Mini-Track Description

Research in the past identified several positive and intended drivers as well as consequences of technology usage, which system designers have in mind when designing and implementing technologies. However, there is also research and practical observations indicating that technology usage is related to unintended and rather negative drivers that are the breeding ground for some unintended behaviors and consequences. Unintended drivers include beliefs like information overload, social overload, or dissatisfaction, unintended behaviors include user resistance behaviors or the manifestation of workarounds, and unintended consequences include stress, frustration, or employee turnover.

The objective of this mini-track is to focus on unintended drivers and consequences of technology usage to provide system developers guidelines to avoid these rather negative aspects when designing and implementing technologies. We welcome different kinds of theoretical perspectives focusing on both private and organizational usage of technology and its consequences for individuals, organizations, and society by using various research methodologies.

Call for Papers

In line with the AMCIS 2015 theme “Blue Ocean IS Research” we call for research that focuses on unintended drivers and consequences of technology usage. By focusing on different technologies in a private or workplace context, by providing novel theoretical perspective and by using various research methodologies papers submitted to the AMCIS 2015 Mini Track on “Unintended Drivers and Consequences of Technology Usage” should provide system developers and implementers new insights into unintended phenomena related to technology usage. Research in the past has identified several positive and intended drivers and consequences of technology usage, which system designers have in mind when designing and implementing technologies. They focus on system or information quality, perceived ease of use and usefulness to increase individual and organizational net benefits, productivity, adoption, usage, or user satisfaction.

However, there is also research and practical observations that indicate that technology usage is related to unintended and rather negative drivers and that also some unintended behaviors and consequences can occur. Unintended drivers include beliefs like information overload, social overload, or dissatisfaction, unintended behaviors include user resistance behaviors or the manifestation of workarounds, and unintended consequences include stress, addiction, or employee turnover. These unintended drivers and consequences are to some extent not covered by the initial system design as they are rather unintended and occur when the technology is implemented and used.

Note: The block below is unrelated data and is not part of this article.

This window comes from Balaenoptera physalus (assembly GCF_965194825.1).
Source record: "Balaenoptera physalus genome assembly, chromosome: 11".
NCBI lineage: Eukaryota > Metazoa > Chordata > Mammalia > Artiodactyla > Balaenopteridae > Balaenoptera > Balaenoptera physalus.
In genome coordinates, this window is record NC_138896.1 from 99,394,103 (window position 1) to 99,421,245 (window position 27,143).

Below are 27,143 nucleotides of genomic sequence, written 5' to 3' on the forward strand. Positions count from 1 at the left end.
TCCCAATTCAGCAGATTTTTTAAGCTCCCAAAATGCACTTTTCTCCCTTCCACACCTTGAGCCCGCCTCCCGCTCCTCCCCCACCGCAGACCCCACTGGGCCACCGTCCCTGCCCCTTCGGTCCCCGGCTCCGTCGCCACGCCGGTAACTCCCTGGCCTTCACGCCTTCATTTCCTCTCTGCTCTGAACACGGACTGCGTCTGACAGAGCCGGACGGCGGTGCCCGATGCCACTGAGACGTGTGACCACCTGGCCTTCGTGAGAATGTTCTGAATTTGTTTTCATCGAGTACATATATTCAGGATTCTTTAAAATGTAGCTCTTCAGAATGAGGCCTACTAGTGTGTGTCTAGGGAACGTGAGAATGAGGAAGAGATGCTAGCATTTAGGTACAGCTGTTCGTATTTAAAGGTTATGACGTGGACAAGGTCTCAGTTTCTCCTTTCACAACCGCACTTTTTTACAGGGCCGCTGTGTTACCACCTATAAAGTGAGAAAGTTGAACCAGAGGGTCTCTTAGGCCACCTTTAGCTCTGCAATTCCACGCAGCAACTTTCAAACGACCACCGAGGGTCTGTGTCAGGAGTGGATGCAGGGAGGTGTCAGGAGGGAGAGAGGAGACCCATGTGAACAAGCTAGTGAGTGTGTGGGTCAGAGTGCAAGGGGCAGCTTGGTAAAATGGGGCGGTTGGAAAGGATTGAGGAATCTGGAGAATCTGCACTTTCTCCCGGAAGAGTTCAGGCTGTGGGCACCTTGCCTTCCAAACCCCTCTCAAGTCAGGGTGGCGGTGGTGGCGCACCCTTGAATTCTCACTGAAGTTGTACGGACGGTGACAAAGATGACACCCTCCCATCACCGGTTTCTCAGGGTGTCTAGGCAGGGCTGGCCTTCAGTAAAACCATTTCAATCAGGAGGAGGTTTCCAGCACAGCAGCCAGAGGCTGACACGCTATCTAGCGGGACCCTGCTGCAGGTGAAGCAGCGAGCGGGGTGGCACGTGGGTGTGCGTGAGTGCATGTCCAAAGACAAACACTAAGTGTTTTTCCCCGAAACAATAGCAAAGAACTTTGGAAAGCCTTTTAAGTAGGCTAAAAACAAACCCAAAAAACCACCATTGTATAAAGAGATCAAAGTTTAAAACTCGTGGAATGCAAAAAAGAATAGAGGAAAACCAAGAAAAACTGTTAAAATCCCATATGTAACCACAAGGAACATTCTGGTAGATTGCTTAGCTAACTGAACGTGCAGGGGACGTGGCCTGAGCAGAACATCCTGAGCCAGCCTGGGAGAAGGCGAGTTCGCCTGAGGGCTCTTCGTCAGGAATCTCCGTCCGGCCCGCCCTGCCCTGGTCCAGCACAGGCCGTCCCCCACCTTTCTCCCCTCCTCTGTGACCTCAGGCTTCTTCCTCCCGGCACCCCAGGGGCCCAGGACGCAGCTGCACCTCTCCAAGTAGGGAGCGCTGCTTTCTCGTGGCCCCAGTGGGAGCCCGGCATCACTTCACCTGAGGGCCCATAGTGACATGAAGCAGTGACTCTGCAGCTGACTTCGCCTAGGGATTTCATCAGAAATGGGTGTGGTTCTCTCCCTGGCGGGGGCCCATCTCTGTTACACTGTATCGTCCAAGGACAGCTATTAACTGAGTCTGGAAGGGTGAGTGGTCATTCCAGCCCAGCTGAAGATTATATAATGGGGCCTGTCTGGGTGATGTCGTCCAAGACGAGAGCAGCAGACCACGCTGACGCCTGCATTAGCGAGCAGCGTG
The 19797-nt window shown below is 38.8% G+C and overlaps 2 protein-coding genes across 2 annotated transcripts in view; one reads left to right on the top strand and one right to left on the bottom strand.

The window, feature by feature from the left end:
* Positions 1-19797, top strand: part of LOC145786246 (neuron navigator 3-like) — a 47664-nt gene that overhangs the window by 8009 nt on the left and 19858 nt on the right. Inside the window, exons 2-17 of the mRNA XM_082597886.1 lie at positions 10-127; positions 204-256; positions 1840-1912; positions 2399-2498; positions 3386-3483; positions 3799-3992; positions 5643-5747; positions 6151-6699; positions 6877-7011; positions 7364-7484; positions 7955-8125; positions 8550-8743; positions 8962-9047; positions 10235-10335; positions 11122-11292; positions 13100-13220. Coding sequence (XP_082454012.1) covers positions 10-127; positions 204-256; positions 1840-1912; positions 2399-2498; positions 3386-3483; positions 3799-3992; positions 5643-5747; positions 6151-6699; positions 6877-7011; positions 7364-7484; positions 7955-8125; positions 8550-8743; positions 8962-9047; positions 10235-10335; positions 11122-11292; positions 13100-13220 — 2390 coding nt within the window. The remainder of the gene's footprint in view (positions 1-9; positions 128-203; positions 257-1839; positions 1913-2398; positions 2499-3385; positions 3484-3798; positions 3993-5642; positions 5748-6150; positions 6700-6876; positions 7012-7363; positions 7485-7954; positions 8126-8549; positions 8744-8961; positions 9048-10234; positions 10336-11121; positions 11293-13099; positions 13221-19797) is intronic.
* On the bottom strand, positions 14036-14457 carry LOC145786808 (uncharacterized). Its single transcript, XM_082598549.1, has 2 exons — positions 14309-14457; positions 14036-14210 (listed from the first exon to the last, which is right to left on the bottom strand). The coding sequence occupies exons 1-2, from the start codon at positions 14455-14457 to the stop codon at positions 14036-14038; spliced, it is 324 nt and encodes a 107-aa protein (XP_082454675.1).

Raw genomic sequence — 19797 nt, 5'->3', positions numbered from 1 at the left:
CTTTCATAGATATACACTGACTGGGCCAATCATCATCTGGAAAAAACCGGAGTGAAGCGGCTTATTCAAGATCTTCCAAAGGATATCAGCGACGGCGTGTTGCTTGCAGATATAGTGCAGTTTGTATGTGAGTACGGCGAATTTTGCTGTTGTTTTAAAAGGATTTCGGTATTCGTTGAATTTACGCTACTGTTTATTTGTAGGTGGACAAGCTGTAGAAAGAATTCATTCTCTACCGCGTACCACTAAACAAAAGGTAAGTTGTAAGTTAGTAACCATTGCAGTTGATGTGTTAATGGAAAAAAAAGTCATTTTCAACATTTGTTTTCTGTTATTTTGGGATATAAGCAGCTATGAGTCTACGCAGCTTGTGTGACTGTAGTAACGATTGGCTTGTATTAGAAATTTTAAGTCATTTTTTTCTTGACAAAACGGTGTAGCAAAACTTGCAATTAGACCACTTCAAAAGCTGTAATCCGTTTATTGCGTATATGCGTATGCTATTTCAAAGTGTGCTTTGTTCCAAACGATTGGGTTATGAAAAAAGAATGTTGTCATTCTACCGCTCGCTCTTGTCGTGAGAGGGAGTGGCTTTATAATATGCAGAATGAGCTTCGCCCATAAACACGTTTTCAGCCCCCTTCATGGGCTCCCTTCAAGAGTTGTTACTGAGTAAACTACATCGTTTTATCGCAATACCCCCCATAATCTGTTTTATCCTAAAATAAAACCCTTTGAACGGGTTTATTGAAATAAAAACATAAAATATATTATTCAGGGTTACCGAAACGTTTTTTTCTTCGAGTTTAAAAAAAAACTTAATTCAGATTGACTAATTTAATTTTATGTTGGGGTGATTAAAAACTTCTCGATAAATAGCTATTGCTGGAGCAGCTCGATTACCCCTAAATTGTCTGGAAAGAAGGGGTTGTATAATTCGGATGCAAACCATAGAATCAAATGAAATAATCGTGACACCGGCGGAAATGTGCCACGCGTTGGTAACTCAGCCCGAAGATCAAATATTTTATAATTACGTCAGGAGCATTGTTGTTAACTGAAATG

Potential Topics:

Therefore, the objective of this mini-track is to focus on unintended drivers and consequences of technology usage to provide system developers guidelines to avoid these rather negative aspects when designing and implementing technologies. Papers might focus on one of the following aspects, but are not limited to:

Drivers and consequences of different types of user resistance behaviors

User’s workarounds

Organizational strategies to avoid user resistance

Drivers and consequences of technostress

Individual and organizational coping mechanisms to avoid technostress

Drivers and consequences of technology addiction

Strategies to address technology addiction

Social influence on technology acceptance

User personality and technology acceptance

Privacy threats when using technology

We welcome different kinds of theoretical perspectives focusing on both private and organizational usage of technology and its consequences for individuals, organizations, and society by using various research methodologies.